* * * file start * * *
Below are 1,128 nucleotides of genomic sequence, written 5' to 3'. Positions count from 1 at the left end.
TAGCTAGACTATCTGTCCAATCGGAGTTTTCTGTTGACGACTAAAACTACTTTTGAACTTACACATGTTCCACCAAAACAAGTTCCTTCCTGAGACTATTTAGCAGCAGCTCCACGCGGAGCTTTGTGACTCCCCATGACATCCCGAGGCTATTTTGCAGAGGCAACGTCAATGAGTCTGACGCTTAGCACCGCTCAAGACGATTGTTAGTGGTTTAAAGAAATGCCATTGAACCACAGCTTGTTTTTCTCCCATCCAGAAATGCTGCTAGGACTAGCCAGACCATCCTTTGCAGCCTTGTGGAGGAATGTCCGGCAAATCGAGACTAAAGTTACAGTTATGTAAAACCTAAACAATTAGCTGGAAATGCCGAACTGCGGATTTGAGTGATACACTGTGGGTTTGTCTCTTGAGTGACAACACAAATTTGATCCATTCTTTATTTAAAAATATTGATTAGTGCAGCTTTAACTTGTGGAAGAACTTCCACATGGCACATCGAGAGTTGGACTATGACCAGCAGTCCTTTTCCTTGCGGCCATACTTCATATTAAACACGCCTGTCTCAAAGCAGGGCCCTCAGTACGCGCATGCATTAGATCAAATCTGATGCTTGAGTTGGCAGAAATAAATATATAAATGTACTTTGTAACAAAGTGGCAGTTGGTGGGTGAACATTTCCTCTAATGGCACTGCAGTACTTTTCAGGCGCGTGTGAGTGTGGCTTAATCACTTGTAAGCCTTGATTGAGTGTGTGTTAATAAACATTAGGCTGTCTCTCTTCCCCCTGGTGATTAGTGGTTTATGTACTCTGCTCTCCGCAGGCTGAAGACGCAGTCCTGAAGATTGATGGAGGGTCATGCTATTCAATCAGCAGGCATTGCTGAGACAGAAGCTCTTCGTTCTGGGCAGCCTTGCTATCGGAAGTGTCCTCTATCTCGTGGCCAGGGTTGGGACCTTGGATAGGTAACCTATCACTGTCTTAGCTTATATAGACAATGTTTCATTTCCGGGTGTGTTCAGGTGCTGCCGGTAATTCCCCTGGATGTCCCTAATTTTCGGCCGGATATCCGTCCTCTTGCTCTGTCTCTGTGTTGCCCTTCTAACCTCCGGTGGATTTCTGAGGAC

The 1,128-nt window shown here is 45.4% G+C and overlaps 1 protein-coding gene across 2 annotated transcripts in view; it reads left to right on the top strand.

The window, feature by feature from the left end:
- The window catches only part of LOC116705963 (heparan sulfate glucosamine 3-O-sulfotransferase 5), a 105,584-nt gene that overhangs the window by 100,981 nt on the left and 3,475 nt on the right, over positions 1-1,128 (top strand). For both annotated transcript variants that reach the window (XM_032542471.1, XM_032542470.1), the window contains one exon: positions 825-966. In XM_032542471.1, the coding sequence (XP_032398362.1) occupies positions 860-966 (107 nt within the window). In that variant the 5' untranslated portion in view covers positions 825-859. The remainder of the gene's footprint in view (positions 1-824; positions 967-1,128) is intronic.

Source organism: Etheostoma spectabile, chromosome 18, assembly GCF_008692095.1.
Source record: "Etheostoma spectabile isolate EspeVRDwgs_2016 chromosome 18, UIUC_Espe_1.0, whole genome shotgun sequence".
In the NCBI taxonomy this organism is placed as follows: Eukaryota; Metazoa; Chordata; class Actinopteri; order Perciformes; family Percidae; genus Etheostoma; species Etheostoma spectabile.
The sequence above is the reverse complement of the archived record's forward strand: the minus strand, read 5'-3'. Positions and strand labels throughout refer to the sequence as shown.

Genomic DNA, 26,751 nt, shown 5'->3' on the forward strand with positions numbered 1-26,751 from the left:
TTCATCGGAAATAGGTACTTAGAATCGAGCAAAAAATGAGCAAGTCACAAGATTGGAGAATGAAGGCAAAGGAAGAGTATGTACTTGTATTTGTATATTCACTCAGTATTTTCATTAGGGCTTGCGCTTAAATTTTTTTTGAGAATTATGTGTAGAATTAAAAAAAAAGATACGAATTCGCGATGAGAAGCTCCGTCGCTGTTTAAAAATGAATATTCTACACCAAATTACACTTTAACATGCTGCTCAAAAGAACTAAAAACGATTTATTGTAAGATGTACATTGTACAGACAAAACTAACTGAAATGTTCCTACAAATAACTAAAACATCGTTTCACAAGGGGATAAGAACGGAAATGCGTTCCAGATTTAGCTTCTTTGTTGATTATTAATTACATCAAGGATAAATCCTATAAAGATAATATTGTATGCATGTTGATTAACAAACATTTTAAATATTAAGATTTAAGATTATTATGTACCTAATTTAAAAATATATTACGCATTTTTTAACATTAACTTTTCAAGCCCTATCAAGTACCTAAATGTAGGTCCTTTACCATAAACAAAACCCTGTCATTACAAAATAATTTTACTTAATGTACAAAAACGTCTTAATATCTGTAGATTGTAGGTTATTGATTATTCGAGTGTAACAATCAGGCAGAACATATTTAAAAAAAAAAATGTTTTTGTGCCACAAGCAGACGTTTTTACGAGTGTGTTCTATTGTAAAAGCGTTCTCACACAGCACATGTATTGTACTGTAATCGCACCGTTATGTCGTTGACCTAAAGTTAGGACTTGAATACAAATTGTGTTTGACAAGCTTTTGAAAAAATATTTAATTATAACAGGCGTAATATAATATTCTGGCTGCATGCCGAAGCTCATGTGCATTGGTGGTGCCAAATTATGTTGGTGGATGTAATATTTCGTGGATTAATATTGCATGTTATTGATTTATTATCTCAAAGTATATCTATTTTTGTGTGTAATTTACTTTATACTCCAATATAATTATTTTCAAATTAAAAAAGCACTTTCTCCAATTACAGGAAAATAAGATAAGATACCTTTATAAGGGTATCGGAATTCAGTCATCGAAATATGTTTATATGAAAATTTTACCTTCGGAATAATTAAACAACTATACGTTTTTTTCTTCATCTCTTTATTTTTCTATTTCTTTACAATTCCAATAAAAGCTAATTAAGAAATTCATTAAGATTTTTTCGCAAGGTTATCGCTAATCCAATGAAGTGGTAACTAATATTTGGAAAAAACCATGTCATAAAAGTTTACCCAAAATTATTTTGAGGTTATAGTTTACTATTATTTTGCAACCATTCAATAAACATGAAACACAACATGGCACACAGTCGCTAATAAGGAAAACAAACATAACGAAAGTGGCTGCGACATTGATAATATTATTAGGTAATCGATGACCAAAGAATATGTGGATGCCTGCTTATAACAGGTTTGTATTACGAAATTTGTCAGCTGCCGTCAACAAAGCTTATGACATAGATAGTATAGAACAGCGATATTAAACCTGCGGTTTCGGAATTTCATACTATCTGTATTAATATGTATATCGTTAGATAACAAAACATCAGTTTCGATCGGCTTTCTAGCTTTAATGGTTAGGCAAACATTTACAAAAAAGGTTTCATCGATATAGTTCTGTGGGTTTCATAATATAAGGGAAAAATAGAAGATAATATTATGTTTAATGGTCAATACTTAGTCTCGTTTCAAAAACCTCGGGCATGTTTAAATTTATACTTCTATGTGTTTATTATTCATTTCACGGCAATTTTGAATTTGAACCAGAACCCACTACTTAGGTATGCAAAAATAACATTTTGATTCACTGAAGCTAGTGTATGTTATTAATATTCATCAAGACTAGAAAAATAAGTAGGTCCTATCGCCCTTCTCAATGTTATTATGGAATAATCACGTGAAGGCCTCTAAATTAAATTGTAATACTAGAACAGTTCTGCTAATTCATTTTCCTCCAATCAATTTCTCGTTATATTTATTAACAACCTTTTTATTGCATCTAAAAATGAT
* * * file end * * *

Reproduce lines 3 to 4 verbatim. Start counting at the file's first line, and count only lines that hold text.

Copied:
The 1,128-nt window shown here is 45.4% G+C and overlaps 1 protein-coding gene across 2 annotated transcripts in view; it reads left to right on the top strand.

The window, feature by feature from the left end: